Featuring a hundred drawings from the Uffizi, the Ashmolean, and Christ Church, Oxford, Titian to Canaletto is a groundbreaking exhibition based on new research. Venetian art has long been associated with brilliant colours and free brushwork, but drawing has been written out of its history. This exhibition highlights the significance of drawing as a concept and as a practice in the artistic life of Venice. It reveals the variety of purposes and techniques in drawing from Bellini, Titian and Tintoretto to Tiepolo and Canaletto. In a parallel exhibition, Jenny Saville Drawing, one of the UK’s most celebrated contemporary artists, Jenny Saville, has produced new work on paper and canvas in response to the Venetian Old Masters.

Putting the words ‘drawing’ and ‘Venice’ together seems paradoxical. Writing on Venetian art has located creativity and artistic ambition in painting above all, emphasizing the materiality and sensuous effects achieved by Venetian artists. The intellectual and reflective qualities encapsulated in drawing are seen as irrelevant in the artistic world of Venice. The idea that Venetian artists did not use or value drawing was articulated in Florence, in Giorgio Vasari’s Lives of the Artists of 1568. Vasari’s influential statements were repeated and elaborated by later writers, so that in 1770s London, Joshua Reynolds confidently asserted that artists in Venice did not care about drawing with all of its virtues of discrimination and judgement, and that they went straight to working with brushes on canvas. This potent literary tradition had a major impact on the survival of drawings.

Titian to Canaletto presents new research which traces continuities in Venetian drawing over three centuries, from around 1500 to the foundation of the first academy of art in Venice in 1750. The exhibition emphasizes the role of drawing from sculpture and from life in the education and identities of Venetian artists, and it reveals tensions between theory and practice in the activities of artists and of collectors. Venetian artists used drawing for innovating and experimenting, or as a tool for research and observation; a variety of drawings were made and admired as works of art in their own right. The exhibition poses questions about the survival and value of drawings: does the fact that we have so few by Titian mean that he did not draw? Why were many Venetian drawings thought unworthy of collecting?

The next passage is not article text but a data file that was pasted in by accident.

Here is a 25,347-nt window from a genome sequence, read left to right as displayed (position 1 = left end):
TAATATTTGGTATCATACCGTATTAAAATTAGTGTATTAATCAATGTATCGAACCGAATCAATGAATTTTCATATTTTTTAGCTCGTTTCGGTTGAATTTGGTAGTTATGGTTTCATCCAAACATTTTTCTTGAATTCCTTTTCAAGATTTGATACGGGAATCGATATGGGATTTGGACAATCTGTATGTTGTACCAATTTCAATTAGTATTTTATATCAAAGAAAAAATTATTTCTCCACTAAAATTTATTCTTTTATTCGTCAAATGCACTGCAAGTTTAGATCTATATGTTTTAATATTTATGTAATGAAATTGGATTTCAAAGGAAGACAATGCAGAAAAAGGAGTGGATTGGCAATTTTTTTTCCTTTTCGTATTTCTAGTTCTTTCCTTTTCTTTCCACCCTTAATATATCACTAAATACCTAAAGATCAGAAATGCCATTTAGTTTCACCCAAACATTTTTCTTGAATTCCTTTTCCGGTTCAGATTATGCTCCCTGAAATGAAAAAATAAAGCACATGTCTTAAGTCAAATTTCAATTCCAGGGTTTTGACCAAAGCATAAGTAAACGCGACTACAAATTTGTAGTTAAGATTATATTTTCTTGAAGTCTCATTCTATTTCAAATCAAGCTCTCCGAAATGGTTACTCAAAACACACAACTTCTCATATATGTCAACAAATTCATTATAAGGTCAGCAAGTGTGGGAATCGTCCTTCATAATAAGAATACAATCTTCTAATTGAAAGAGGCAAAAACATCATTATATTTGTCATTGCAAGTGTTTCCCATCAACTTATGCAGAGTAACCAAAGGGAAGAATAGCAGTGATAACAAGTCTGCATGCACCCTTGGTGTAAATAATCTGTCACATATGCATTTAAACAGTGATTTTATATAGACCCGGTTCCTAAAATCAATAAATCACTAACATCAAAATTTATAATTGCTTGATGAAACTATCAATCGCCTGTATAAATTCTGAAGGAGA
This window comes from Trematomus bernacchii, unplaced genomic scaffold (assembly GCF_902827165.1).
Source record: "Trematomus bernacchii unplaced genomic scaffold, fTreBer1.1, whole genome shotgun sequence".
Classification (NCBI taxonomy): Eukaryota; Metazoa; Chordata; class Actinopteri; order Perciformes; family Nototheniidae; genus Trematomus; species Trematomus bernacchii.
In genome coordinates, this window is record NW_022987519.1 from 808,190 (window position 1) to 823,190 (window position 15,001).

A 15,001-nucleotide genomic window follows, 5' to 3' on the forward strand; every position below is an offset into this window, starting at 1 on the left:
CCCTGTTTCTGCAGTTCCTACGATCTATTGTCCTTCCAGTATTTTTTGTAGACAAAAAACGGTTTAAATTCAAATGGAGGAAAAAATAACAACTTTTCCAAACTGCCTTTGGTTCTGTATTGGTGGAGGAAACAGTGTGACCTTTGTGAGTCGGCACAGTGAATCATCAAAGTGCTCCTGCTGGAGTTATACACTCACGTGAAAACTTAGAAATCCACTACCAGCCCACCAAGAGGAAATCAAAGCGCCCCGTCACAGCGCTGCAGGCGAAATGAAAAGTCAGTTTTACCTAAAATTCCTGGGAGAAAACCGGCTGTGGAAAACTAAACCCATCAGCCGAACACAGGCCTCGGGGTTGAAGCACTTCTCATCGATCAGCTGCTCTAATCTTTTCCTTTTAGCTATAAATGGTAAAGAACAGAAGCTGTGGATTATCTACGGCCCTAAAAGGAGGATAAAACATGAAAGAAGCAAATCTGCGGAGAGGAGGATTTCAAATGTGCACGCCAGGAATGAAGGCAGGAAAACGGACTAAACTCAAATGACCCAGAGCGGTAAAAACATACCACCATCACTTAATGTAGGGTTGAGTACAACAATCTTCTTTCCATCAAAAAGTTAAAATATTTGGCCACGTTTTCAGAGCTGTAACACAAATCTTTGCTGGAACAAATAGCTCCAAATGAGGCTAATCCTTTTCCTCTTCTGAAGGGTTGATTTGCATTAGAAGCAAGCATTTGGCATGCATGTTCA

Ironically, while the story that Venetian artists did not respect drawing was first told in Florence, one of the world’s great collections of Venetian drawings is held at the Uffizi where many drawings were acquired in the mid-seventeenth century for Leopoldo de’Medici. Not only are there masterpieces by Carpaccio, Bassano, Titian and Tintoretto, and high-quality works by lesser-known seventeenthcentury artists, there are also drawings that reveal early attitudes to collecting and connoisseurship.

The Uffizi will also lend drawings by Tiepolo that have never been shown before, to be grouped with the Ashmolean’s own superb collection. Pioneering collectors in England owned Venetian drawings, and loans of important works by Veronese and Tintoretto will come from the intact early eighteenth-century collection at Christ Church, Oxford, together with the extraordinary Portrait of a man, by Giovanni Bellini.

Dr Catherine Whistler, Keeper of the Department of Western Art, Ashmolean Museum, and curator of the exhibition, says: ‘The beauty and visual impact of these drawings speak eloquently of the importance of drawing in Venice. We hope this exhibition will challenge traditional views of Venetian art and provoke new thinking on some of the greatest names in Italian art from the Renaissance to the eighteenth century’

Dr Alexander Sturgis, Director of the Ashmolean, says: ‘The Ashmolean is bringing to a close its year of drawings exhibitions with this landmark show. Titian to Canaletto includes some of the Ashmolean’s greatest treasures, brought together with examples from two of the world’s finest collections of Old Master drawings – that of the Uffizi and the Christ Church Picture Gallery. Many of the works in the exhibition have not been displayed in public since the 1950s.

‘The captivating beauty of these drawings is evident in the response they have elicited from one of this country’s most distinguished contemporary artists, Jenny Saville, who has produced a new body of work inspired by pieces in the exhibition and her enduring love of Venetian art.’

In Jenny Saville Drawing, Jenny Saville will present a body of drawings, including several new and unseen works in a dedicated exhibition space that accompanies Titian to Canaletto: Drawing in Venice. The rich material and gestural qualities of Venetian drawings have been an inspiration for the thoughtful yet visceral works on paper and canvas that will be on view. For Jenny Saville, the blurred or grainy charcoal marks and the agile, robust pen lines of Venetian artists such as Titian or Palma Giovane become catalysts for exploring the nature and power of drawing, in new, highly charged works of art.